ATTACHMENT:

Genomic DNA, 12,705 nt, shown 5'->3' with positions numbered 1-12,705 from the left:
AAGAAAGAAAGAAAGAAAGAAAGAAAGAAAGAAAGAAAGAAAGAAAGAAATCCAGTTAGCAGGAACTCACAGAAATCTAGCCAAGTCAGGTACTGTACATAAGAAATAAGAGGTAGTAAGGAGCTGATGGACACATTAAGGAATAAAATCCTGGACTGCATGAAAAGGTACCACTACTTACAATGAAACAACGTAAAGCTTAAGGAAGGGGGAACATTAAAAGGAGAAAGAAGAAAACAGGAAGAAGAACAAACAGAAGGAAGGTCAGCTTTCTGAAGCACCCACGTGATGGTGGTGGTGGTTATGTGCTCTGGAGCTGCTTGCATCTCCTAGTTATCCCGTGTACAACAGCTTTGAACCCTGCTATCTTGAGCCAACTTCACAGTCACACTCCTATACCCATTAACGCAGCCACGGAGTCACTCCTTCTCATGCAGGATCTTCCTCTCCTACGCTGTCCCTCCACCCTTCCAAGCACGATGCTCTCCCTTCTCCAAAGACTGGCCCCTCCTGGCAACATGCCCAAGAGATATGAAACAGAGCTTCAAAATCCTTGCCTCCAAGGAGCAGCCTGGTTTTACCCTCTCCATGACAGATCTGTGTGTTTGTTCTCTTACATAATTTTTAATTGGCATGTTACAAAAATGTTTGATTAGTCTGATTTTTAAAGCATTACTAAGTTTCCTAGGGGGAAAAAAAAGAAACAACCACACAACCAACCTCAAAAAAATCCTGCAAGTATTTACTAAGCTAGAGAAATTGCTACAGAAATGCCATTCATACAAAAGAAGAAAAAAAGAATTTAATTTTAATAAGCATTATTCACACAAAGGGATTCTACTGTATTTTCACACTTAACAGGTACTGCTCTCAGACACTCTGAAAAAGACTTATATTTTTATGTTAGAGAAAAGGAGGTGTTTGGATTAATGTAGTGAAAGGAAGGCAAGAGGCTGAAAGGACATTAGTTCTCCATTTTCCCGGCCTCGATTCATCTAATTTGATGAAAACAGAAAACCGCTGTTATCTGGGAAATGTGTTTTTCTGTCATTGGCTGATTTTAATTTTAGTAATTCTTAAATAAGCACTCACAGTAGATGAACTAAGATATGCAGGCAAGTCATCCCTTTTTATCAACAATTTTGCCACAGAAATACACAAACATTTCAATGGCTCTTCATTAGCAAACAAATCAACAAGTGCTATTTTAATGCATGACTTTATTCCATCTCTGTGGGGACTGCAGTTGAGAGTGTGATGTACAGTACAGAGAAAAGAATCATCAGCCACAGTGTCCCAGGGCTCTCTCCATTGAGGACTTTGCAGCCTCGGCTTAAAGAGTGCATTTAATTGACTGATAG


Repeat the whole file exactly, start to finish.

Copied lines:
Genomic DNA, 12,705 nt, shown 5'->3' with positions numbered 1-12,705 from the left:
AAGAAAGAAAGAAAGAAAGAAAGAAAGAAAGAAAGAAAGAAAGAAAGAAATCCAGTTAGCAGGAACTCACAGAAATCTAGCCAAGTCAGGTACTGTACATAAGAAATAAGAGGTAGTAAGGAGCTGATGGACACATTAAGGAATAAAATCCTGGACTGCATGAAAAGGTACCACTACTTACAATGAAACAACGTAAAGCTTAAGGAAGGGGGAACATTAAAAGGAGAAAGAAGAAAACAGGAAGAAGAACAAACAGAAGGAAGGTCAGCTTTCTGAAGCACCCACGTGATGGTGGTGGTGGTTATGTGCTCTGGAGCTGCTTGCATCTCCTAGTTATCCCGTGTACAACAGCTTTGAACCCTGCTATCTTGAGCCAACTTCACAGTCACACTCCTATACCCATTAACGCAGCCACGGAGTCACTCCTTCTCATGCAGGATCTTCCTCTCCTACGCTGTCCCTCCACCCTTCCAAGCACGATGCTCTCCCTTCTCCAAAGACTGGCCCCTCCTGGCAACATGCCCAAGAGATATGAAACAGAGCTTCAAAATCCTTGCCTCCAAGGAGCAGCCTGGTTTTACCCTCTCCATGACAGATCTGTGTGTTTGTTCTCTTACATAATTTTTAATTGGCATGTTACAAAAATGTTTGATTAGTCTGATTTTTAAAGCATTACTAAGTTTCCTAGGGGGAAAAAAAAGAAACAACCACACAACCAACCTCAAAAAAATCCTGCAAGTATTTACTAAGCTAGAGAAATTGCTACAGAAATGCCATTCATACAAAAGAAGAAAAAAAGAATTTAATTTTAATAAGCATTATTCACACAAAGGGATTCTACTGTATTTTCACACTTAACAGGTACTGCTCTCAGACACTCTGAAAAAGACTTATATTTTTATGTTAGAGAAAAGGAGGTGTTTGGATTAATGTAGTGAAAGGAAGGCAAGAGGCTGAAAGGACATTAGTTCTCCATTTTCCCGGCCTCGATTCATCTAATTTGATGAAAACAGAAAACCGCTGTTATCTGGGAAATGTGTTTTTCTGTCATTGGCTGATTTTAATTTTAGTAATTCTTAAATAAGCACTCACAGTAGATGAACTAAGATATGCAGGCAAGTCATCCCTTTTTATCAACAATTTTGCCACAGAAATACACAAACATTTCAATGGCTCTTCATTAGCAAACAAATCAACAAGTGCTATTTTAATGCATGACTTTATTCCATCTCTGTGGGGACTGCAGTTGAGAGTGTGATGTACAGTACAGAGAAAAGAATCATCAGCCACAGTGTCCCAGGGCTCTCTCCATTGAGGACTTTGCAGCCTCGGCTTAAAGAGTGCATTTAATTGACTGATAG